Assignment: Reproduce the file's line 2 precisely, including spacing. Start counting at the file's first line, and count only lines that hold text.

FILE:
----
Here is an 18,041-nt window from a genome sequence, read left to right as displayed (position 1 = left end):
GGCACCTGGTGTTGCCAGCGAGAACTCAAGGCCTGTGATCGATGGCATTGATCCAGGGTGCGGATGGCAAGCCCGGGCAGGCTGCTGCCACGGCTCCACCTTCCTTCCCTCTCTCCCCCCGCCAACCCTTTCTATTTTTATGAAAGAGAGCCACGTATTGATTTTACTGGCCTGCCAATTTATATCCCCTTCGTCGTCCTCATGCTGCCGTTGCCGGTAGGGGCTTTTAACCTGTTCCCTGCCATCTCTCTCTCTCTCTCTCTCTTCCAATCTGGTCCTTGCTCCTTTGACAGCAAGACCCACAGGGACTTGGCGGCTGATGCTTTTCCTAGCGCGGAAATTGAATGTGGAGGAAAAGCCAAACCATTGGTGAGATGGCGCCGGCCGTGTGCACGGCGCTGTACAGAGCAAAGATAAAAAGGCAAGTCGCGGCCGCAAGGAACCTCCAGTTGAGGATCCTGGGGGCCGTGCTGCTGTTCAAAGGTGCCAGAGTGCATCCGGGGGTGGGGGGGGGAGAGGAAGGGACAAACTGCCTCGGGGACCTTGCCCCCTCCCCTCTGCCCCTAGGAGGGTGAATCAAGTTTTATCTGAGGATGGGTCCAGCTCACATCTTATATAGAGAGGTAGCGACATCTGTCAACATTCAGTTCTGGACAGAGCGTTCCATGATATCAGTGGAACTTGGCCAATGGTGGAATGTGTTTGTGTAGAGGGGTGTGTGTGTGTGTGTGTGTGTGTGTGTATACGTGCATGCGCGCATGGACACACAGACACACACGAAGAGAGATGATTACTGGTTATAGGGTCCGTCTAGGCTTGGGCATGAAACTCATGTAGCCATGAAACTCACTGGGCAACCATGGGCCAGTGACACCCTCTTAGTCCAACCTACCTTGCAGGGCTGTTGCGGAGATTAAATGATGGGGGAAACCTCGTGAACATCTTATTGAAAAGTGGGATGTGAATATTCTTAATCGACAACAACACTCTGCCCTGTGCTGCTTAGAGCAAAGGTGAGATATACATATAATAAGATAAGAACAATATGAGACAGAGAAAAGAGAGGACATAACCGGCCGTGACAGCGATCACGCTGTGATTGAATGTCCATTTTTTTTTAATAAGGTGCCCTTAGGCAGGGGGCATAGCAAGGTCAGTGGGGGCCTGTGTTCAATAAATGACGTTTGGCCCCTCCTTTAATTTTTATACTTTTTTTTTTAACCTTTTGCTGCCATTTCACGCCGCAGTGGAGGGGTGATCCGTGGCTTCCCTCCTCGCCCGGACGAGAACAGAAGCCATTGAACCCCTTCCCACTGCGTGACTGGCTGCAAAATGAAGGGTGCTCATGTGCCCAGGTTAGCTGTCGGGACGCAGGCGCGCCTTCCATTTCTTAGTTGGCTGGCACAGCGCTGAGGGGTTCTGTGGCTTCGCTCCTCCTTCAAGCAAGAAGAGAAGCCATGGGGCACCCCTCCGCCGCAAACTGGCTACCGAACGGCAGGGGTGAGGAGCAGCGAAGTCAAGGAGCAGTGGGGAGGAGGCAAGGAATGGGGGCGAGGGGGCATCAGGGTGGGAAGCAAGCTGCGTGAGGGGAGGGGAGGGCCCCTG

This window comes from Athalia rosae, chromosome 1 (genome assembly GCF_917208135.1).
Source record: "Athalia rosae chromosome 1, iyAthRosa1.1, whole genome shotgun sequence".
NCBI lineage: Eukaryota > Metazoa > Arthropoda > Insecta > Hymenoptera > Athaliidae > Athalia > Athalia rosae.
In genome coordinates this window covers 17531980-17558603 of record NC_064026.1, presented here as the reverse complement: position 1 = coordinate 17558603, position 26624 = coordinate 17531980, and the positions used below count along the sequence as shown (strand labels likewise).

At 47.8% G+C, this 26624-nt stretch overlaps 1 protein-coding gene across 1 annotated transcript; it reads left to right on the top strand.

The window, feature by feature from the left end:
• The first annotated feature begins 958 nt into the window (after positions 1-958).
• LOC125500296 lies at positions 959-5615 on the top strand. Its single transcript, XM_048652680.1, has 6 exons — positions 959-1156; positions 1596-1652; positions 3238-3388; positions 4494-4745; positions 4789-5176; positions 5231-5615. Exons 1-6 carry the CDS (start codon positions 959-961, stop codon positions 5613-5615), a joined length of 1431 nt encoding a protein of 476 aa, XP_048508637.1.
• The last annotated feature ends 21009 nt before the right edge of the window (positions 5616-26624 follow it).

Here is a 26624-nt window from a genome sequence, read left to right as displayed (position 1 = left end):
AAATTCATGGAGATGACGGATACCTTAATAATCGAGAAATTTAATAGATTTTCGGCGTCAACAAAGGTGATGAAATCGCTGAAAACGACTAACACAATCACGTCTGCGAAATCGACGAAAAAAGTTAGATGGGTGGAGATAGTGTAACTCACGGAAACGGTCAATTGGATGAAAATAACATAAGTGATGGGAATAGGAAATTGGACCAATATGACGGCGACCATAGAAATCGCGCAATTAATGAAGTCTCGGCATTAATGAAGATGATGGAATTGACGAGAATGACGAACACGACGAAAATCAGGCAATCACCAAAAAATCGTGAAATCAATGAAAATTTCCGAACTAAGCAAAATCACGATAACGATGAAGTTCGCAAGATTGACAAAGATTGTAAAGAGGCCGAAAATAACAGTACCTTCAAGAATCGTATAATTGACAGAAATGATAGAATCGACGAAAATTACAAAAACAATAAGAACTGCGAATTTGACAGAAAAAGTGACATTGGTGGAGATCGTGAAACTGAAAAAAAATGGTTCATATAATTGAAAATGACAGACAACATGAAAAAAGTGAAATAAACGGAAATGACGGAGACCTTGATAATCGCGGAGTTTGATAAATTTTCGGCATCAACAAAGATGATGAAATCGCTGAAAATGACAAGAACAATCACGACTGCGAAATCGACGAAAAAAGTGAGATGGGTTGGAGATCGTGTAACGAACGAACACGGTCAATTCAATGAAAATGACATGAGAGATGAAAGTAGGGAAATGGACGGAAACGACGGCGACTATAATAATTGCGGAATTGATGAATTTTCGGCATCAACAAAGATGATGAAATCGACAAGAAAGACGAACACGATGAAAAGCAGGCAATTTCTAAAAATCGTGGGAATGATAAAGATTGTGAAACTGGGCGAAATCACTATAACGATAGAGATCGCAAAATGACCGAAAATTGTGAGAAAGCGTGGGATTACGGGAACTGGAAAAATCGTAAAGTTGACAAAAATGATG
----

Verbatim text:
GGCACCTGGTGTTGCCAGCGAGAACTCAAGGCCTGTGATCGATGGCATTGATCCAGGGTGCGGATGGCAAGCCCGGGCAGGCTGCTGCCACGGCTCCACCTTCCTTCCCTCTCTCCCCCCGCCAACCCTTTCTATTTTTATGAAAGAGAGCCACGTATTGATTTTACTGGCCTGCCAATTTATATCCCCTTCGTCGTCCTCATGCTGCCGTTGCCGGTAGGGGCTTTTAACCTGTTCCCTGCCATCTCTCTCTCTCTCTCTCTCTTCCAATCTGGTCCTTGCTCCTTTGACAGCAAGACCCACAGGGACTTGGCGGCTGATGCTTTTCCTAGCGCGGAAATTGAATGTGGAGGAAAAGCCAAACCATTGGTGAGATGGCGCCGGCCGTGTGCACGGCGCTGTACAGAGCAAAGATAAAAAGGCAAGTCGCGGCCGCAAGGAACCTCCAGTTGAGGATCCTGGGGGCCGTGCTGCTGTTCAAAGGTGCCAGAGTGCATCCGGGGGTGGGGGGGGGAGAGGAAGGGACAAACTGCCTCGGGGACCTTGCCCCCTCCCCTCTGCCCCTAGGAGGGTGAATCAAGTTTTATCTGAGGATGGGTCCAGCTCACATCTTATATAGAGAGGTAGCGACATCTGTCAACATTCAGTTCTGGACAGAGCGTTCCATGATATCAGTGGAACTTGGCCAATGGTGGAATGTGTTTGTGTAGAGGGGTGTGTGTGTGTGTGTGTGTGTGTGTGTATACGTGCATGCGCGCATGGACACACAGACACACACGAAGAGAGATGATTACTGGTTATAGGGTCCGTCTAGGCTTGGGCATGAAACTCATGTAGCCATGAAACTCACTGGGCAACCATGGGCCAGTGACACCCTCTTAGTCCAACCTACCTTGCAGGGCTGTTGCGGAGATTAAATGATGGGGGAAACCTCGTGAACATCTTATTGAAAAGTGGGATGTGAATATTCTTAATCGACAACAACACTCTGCCCTGTGCTGCTTAGAGCAAAGGTGAGATATACATATAATAAGATAAGAACAATATGAGACAGAGAAAAGAGAGGACATAACCGGCCGTGACAGCGATCACGCTGTGATTGAATGTCCATTTTTTTTTAATAAGGTGCCCTTAGGCAGGGGGCATAGCAAGGTCAGTGGGGGCCTGTGTTCAATAAATGACGTTTGGCCCCTCCTTTAATTTTTATACTTTTTTTTTTAACCTTTTGCTGCCATTTCACGCCGCAGTGGAGGGGTGATCCGTGGCTTCCCTCCTCGCCCGGACGAGAACAGAAGCCATTGAACCCCTTCCCACTGCGTGACTGGCTGCAAAATGAAGGGTGCTCATGTGCCCAGGTTAGCTGTCGGGACGCAGGCGCGCCTTCCATTTCTTAGTTGGCTGGCACAGCGCTGAGGGGTTCTGTGGCTTCGCTCCTCCTTCAAGCAAGAAGAGAAGCCATGGGGCACCCCTCCGCCGCAAACTGGCTACCGAACGGCAGGGGTGAGGAGCAGCGAAGTCAAGGAGCAGTGGGGAGGAGGCAAGGAATGGGGGCGAGGGGGCATCAGGGTGGGAAGCAAGCTGCGTGAGGGGAGGGGAGGGCCCCTG